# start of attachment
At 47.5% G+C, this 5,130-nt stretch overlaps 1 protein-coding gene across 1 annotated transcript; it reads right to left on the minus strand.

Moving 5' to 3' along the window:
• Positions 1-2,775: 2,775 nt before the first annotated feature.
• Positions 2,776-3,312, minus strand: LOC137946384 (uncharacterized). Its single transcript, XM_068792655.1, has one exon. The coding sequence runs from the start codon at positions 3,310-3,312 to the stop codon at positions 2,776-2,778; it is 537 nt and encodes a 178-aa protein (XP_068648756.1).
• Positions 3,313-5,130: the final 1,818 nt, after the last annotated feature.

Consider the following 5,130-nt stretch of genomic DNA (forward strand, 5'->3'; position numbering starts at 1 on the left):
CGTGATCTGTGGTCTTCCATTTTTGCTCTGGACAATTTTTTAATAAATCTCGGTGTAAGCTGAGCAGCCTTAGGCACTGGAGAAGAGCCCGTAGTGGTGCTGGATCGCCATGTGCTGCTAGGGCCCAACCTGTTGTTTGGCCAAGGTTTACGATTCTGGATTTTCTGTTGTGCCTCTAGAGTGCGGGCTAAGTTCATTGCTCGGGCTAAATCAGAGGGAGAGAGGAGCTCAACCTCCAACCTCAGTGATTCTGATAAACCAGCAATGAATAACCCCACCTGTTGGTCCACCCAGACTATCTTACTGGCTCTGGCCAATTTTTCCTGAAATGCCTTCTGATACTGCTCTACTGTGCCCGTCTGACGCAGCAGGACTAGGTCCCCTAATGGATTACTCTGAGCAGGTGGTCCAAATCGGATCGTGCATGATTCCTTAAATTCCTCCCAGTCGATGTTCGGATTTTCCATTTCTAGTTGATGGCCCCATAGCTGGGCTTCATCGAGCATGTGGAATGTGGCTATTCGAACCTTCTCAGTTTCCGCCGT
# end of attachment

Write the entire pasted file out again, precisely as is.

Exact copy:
At 47.5% G+C, this 5,130-nt stretch overlaps 1 protein-coding gene across 1 annotated transcript; it reads right to left on the minus strand.

Moving 5' to 3' along the window:
• Positions 1-2,775: 2,775 nt before the first annotated feature.
• Positions 2,776-3,312, minus strand: LOC137946384 (uncharacterized). Its single transcript, XM_068792655.1, has one exon. The coding sequence runs from the start codon at positions 3,310-3,312 to the stop codon at positions 2,776-2,778; it is 537 nt and encodes a 178-aa protein (XP_068648756.1).
• Positions 3,313-5,130: the final 1,818 nt, after the last annotated feature.

Consider the following 5,130-nt stretch of genomic DNA (forward strand, 5'->3'; position numbering starts at 1 on the left):
CGTGATCTGTGGTCTTCCATTTTTGCTCTGGACAATTTTTTAATAAATCTCGGTGTAAGCTGAGCAGCCTTAGGCACTGGAGAAGAGCCCGTAGTGGTGCTGGATCGCCATGTGCTGCTAGGGCCCAACCTGTTGTTTGGCCAAGGTTTACGATTCTGGATTTTCTGTTGTGCCTCTAGAGTGCGGGCTAAGTTCATTGCTCGGGCTAAATCAGAGGGAGAGAGGAGCTCAACCTCCAACCTCAGTGATTCTGATAAACCAGCAATGAATAACCCCACCTGTTGGTCCACCCAGACTATCTTACTGGCTCTGGCCAATTTTTCCTGAAATGCCTTCTGATACTGCTCTACTGTGCCCGTCTGACGCAGCAGGACTAGGTCCCCTAATGGATTACTCTGAGCAGGTGGTCCAAATCGGATCGTGCATGATTCCTTAAATTCCTCCCAGTCGATGTTCGGATTTTCCATTTCTAGTTGATGGCCCCATAGCTGGGCTTCATCGAGCATGTGGAATGTGGCTATTCGAACCTTCTCAGTTTCCGCCGT